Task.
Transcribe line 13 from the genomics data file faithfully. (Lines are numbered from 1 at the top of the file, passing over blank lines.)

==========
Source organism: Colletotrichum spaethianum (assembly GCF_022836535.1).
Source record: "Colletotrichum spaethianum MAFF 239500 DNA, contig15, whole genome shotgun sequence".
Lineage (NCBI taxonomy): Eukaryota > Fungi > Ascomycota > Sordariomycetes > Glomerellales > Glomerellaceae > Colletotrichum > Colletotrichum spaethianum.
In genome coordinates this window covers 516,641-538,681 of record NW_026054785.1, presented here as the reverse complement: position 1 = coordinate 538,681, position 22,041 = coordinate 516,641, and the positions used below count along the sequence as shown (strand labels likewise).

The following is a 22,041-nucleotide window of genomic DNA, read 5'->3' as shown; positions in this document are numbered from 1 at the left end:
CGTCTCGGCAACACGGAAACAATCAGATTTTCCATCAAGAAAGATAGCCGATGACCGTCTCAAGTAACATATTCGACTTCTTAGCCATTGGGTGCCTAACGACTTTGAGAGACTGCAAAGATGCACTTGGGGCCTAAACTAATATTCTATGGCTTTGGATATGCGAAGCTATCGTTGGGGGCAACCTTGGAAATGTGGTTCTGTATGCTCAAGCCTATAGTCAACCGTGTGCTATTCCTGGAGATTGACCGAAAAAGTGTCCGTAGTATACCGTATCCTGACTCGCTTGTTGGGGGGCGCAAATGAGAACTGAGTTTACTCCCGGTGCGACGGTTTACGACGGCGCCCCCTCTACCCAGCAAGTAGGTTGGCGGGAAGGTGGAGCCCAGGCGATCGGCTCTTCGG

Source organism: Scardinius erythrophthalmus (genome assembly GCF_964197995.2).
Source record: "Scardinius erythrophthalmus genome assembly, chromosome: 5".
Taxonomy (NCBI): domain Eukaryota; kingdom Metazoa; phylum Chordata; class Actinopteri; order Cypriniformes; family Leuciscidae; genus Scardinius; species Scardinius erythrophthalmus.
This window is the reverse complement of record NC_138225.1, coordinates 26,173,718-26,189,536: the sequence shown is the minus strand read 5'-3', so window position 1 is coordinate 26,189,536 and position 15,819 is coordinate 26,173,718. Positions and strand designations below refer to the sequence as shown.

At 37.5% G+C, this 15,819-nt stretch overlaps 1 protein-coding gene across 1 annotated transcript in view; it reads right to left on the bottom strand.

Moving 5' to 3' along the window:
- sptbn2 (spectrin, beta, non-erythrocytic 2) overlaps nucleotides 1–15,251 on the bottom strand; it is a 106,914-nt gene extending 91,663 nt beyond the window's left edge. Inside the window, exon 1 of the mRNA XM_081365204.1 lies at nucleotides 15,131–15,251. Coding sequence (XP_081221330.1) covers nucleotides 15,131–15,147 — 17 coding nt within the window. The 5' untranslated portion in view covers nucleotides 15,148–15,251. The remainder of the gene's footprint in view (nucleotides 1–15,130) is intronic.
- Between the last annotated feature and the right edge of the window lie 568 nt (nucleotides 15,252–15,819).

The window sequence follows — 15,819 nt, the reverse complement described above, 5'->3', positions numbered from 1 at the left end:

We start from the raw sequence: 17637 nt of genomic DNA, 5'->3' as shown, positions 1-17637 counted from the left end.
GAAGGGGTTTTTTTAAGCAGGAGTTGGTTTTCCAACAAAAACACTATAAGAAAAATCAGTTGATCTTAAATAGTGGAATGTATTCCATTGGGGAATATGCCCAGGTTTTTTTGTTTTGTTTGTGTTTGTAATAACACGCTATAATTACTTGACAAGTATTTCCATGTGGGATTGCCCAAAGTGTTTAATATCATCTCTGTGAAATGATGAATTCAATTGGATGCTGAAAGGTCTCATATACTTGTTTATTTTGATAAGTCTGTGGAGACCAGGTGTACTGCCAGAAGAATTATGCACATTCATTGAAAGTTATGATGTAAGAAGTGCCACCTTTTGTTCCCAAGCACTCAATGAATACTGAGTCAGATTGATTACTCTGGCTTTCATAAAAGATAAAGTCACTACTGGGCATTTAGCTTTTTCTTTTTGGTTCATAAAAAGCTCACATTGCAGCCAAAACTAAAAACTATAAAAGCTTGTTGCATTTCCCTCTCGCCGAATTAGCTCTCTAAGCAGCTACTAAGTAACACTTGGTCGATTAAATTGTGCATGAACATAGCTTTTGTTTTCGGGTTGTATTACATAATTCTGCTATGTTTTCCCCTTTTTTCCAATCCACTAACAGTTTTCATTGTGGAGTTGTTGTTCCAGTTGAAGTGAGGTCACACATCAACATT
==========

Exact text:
- sptbn2 (spectrin, beta, non-erythrocytic 2) overlaps nucleotides 1–15,251 on the bottom strand; it is a 106,914-nt gene extending 91,663 nt beyond the window's left edge. Inside the window, exon 1 of the mRNA XM_081365204.1 lies at nucleotides 15,131–15,251. Coding sequence (XP_081221330.1) covers nucleotides 15,131–15,147 — 17 coding nt within the window. The 5' untranslated portion in view covers nucleotides 15,148–15,251. The remainder of the gene's footprint in view (nucleotides 1–15,130) is intronic.